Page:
Cayman’s appointed body that considers complaints regarding gender discrimination has told government officials it does not need to explain its decision in 2016 that Her Majesty’s Prison’s Service discriminated against four male prison supervisors.
The case made headlines because the men alleged they were paid less than a female prisons manager, Nina White, who was a family friend of former Prisons Director Neil Lavis. The allegation made by the male officers was essentially that Mr. Lavis, and other senior government officials, agreed to pay Ms. White more because of her personal relationship with the former prisons boss.
The Gender Equality Tribunal’s ruling was reviewed by the government Internal Audit Unit at the request of the Commission for Standards in Public Life, which has pressed Acting Governor Franz Manderson for a response on the tribunal ruling.
Internal auditors looking into the matter were rebuffed by the gender tribunal, which apparently refused to respond to questions sent by the audit service.
“[The tribunal] declined to comment, stating the tribunal is a ‘quasi-judicial body and unless there is a clear legislative authority to do so, is not at liberty to elaborate or elucidate on its determination,’” the audit report noted.
Auditors went ahead with the review anyway, stating that all three senior public officers involved in Ms. White’s hiring at the prison service – including Mr. Lavis and deputy chief officer at the Ministry of Home Affairs Kathryn Dinspel-Powell – complied with recruitment requirements in the Public Service Management Law.
“No evidence was found to indicate that any of the three civil servants whose behaviors were drawn into question as a result of the Gender Equality Tribunal hearing acted contrary to the public service values or code of conduct during the recruitment process,” auditors stated.
Gender tribunal members found in their November 2016 ruling in the case that statements made by Mr. Lavis and other interview panel members regarding Ms. White’s hiring were simply “not credible.”
The four-member tribunal ruled Nov. 3, 2016 that the four male custodial managers were paid about 2 percent less in annual salary than the female prison supervisor, Ms. White, and were not given a motor vehicle upkeep allowance as she was.
According to the tribunal records, Mr. Lavis informed the interview panel of his relationship with the potential prison hire and that the other members “did not see this as a conflict of interest which would prevent him from sitting on a panel to interview her.”
“[Ministry of Home Affairs Deputy Chief Officer Kathryn] Dinspel-Powell also confirmed that [Mr. Lavis] had informed the ministry of his friendship with Ms. White prior to the interview,” the tribunal documents stated. “She stated that the ministry wasn’t concerned with a material conflict because it was a panel of four persons and given the experience of the persons on the panel, any possible conflicts would be balanced out because they would know who would be a good fit for the positions.”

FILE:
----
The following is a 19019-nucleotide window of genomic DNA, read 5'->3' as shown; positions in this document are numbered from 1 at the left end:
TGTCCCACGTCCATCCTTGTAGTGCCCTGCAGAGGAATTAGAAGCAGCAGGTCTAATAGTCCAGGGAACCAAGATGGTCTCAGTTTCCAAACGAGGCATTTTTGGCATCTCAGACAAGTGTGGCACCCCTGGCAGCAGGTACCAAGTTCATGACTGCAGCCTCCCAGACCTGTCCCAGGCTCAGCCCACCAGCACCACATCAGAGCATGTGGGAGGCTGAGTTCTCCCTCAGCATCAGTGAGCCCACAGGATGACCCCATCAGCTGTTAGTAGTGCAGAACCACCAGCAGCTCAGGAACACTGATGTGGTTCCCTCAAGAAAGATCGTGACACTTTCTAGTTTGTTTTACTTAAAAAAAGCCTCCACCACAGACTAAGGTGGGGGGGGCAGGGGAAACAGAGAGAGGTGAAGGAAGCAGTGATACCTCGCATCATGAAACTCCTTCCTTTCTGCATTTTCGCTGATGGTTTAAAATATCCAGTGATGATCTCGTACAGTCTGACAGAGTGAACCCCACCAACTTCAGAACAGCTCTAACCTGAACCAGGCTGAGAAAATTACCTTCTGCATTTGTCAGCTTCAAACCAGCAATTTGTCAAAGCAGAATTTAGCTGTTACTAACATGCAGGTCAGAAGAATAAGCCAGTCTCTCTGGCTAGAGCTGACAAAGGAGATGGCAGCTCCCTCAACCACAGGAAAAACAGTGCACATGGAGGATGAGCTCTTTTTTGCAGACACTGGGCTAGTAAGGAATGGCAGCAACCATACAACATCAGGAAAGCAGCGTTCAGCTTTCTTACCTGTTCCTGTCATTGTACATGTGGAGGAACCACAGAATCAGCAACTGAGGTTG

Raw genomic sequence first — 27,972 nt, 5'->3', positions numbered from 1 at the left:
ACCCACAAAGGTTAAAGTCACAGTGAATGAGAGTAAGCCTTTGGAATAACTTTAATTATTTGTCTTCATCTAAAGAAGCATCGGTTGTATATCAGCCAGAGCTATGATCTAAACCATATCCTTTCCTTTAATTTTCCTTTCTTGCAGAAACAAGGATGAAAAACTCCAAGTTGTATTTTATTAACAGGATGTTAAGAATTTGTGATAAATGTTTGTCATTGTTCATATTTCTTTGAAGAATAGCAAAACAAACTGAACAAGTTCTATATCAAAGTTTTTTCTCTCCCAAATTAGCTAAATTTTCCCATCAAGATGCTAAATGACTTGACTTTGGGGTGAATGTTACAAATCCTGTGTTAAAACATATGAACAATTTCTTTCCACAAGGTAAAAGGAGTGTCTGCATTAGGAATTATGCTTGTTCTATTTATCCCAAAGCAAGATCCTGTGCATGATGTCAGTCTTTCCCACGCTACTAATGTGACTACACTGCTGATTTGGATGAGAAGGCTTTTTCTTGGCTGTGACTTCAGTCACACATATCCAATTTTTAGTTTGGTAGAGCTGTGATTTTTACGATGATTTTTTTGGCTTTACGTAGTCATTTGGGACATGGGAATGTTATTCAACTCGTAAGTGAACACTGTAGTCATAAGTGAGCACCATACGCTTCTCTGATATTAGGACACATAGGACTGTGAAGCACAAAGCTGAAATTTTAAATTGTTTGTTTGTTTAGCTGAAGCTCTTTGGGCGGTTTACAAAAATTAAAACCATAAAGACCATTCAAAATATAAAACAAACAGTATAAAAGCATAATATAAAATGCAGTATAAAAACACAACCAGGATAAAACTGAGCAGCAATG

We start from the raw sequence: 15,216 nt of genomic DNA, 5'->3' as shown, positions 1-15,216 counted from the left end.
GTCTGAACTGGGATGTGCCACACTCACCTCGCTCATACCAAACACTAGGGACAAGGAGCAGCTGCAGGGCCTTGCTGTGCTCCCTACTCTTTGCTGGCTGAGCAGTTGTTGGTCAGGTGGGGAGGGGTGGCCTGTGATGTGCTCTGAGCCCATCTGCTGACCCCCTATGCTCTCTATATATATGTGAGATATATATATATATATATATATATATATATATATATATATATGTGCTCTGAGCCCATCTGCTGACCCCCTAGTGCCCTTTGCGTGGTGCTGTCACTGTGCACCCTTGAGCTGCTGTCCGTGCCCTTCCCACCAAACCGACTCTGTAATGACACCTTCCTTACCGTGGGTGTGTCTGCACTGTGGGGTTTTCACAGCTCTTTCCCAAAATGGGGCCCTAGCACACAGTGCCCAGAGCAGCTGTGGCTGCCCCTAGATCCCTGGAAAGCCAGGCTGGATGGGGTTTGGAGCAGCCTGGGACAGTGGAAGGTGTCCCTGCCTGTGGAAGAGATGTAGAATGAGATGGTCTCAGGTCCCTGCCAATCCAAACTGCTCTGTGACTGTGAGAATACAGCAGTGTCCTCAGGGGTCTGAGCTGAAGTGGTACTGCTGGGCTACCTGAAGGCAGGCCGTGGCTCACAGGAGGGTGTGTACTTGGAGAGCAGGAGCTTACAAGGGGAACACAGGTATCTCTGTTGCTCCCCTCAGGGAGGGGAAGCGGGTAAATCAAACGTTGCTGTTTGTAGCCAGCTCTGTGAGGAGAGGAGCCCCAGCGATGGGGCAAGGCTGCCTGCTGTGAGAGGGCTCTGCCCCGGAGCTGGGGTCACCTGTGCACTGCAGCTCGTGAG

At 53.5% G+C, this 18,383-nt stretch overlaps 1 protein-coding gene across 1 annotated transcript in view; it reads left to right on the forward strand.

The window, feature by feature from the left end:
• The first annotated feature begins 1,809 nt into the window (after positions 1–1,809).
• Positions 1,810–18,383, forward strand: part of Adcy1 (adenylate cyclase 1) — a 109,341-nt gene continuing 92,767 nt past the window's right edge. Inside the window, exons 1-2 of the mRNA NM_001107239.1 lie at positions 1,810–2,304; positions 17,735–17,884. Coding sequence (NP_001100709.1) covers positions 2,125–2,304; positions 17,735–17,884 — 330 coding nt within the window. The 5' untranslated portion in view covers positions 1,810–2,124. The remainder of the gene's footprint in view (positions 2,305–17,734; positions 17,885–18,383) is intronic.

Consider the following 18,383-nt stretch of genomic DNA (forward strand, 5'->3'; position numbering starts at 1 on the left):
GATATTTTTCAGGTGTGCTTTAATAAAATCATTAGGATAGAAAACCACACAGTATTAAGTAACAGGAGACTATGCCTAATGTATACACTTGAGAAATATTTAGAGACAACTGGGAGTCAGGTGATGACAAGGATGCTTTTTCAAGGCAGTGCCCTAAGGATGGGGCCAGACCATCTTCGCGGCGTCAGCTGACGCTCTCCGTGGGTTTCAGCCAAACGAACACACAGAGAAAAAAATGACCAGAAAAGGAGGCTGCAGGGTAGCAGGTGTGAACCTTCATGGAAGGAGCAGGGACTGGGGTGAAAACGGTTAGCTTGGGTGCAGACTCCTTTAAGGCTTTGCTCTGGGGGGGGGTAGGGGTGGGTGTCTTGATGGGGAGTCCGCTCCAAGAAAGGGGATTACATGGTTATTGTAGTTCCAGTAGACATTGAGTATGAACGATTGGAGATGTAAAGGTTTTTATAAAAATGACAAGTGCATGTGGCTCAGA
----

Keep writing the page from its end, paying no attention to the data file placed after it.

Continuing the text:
The tribunal was incredulous about these claims: “The tribunal found it difficult to understand why, if these various disclosures of the director’s prior relationship with Ms. White had been made, this had not been noted in the [job] interview notes or elsewhere …. In fact, it appears that the relationship was not disclosed in these proceedings until a letter from the Attorney General’s Chambers dated Aug. 4, 2016 [responded] to a query by the counsel for the complainants [the four male prison managers].”
The ruling of Nov. 3 states: “The tribunal, by a majority … finds that the respondent [the prisons service] has not discharged the burden of proof placed upon it pursuant to section 8 of the [Gender Equality] Law and accordingly, the complaints are substantiated.”
Internal auditors found the relatively slight difference in salaries to be reasonable and, in fact, normal within the civil service. The review looked at six government jobs where an on-island resident and an overseas applicant had been recruited for the same position during 2017, regardless of gender, and found that in five of the six cases, the successful overseas applicant was paid more.
“Human resources professional[s] consistently supported the view that off-island applicants are in a stronger negotiating position and more likely to make, and be successful with, higher salary demands,” the report noted.
Auditors found that Mr. Lavis had clearly declared his relationship with Ms. White during the process and provided further advice on the matter from the attorney general’s chambers which noted it was “completely unclear … how any personal relationship … had anything to do with discrimination based on sex or gender.”